More than a hundred past and present scouts and leaders are expected to attend the 50th-anniversary reunion of Red Deer’s 18th Scouts troop on Saturday.
They will share stories around a campfire in the parking lot, look at memorabilia displays, and watch videos of various Beavers, Cubs, Scouts, Venturers, Rovers activities through the decades. Two post-secondary scholarships will also be awarded at the celebratory barbecue and “come-and-go tea” from 2 to 6 p.m. at the First Christian Reformed Church at 16 McVicar St.
Much has changed since Red Deer’s oldest still active Scout troop was formed in 1972. Bell-bottom jeans and Volkswagen Beetles are no longer trendy, but other things have remained as important now as a half-century ago. Section leader Bruce Schollie believes motivation is still a key strength in life.
“You have to show that you care and that you have the energy to be successful,” said Schollie, who feels Scouts programs instill basic leadership and life skills by teaching “how to be a responsible citizen, how to be active, how to show up and how to be more involved…
“Some kids are just really indifferent and we want to get them to move away from indifference” to make a positive difference, he added.
While enrolment in local scouting programs (there’s also a 21st Scouts troop in Red Deer ) isn’t as strong as in the past — there are about 60 members from age five to 25 in the 18th now, compared to 80 youths two decades ago, Schollie said this drop has been felt nationally.
Reasons for it are hard to pinpoint. Some parents may feel the focus is mostly on camping, said Schollie, but he feels Scouts is about more than outdoors expeditions. The program also teaches about the importance of community service through volunteering at the food bank and other agencies. It builds skills, self-confidence and independence through various indoor games and activities, he added.
Schollie knows many young people — girls can join as well as boys — who feel their time in Scouts helped prepare them for adulthood. Some former scouts have been praised for their knot-tying abilities when fastening tarps to move away to college or university, for example, said Schollie. “People will say, ‘Where did you learn to do that?’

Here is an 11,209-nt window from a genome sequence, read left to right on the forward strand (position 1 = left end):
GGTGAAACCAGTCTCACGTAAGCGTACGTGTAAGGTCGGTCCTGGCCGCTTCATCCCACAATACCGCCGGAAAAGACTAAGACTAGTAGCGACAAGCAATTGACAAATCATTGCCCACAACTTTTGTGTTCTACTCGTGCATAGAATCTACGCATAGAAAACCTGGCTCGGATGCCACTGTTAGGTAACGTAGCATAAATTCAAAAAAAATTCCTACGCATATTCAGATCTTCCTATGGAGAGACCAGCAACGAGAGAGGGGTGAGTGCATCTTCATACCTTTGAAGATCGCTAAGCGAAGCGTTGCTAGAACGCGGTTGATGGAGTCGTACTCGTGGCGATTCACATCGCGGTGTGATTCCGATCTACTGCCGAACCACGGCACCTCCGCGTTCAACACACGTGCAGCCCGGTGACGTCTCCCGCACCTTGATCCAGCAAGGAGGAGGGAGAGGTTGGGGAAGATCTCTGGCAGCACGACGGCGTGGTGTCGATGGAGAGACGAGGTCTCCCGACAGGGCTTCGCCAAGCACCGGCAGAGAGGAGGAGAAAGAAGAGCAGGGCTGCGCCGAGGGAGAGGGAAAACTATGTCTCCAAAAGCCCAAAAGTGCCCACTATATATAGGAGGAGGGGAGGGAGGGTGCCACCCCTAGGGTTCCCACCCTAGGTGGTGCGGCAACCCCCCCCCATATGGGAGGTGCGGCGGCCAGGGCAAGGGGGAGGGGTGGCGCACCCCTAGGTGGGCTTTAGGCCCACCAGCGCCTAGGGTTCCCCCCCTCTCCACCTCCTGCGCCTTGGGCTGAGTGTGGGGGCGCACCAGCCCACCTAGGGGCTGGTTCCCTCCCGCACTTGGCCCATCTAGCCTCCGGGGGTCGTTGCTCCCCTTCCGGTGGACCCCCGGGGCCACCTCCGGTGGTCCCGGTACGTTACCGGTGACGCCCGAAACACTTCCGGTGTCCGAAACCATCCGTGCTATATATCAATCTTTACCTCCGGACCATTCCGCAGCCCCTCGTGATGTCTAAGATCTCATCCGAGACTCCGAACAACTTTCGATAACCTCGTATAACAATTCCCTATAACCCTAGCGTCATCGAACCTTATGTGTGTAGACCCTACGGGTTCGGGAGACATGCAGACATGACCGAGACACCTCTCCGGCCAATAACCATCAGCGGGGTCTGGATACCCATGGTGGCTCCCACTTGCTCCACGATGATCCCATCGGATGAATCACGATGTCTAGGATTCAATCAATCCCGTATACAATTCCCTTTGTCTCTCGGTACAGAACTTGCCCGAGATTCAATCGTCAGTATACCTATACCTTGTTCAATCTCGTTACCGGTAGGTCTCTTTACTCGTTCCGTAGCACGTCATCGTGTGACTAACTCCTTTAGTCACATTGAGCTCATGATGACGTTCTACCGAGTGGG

He believes it’s valuable for all kids, including those with disabilities, to learn some self-reliance. Scouts from Red Deer’s 18th have seized international opportunities, including winning Duke of Edinburgh’s Awards, participating in school building projects in Madagascar, attending Jamborees in Japan (where they climbed Mount Fuji) and many other countries.
Preparing for the reunion has taken organizers a lot of time and detective work in tracking down former scouts and leaders. Schollie said volunteers have sent out many emails and had a new commemorative group crest designed for the reunion.
The quest for adult volunteers is an ongoing one, and is usually the “bottleneck” to being able to expand programs, he added.
Organizers look forward to seeing many familiar faces on Saturday — and some vaguely familiar ones, with former kids returning for the celebration as adults.
Two Derrick Richards Memorial Scout Scholarships will be awarded to young people who are still in Scouts programs, have shown excellence in their pursuits, and are entering or continuing post-secondary studies.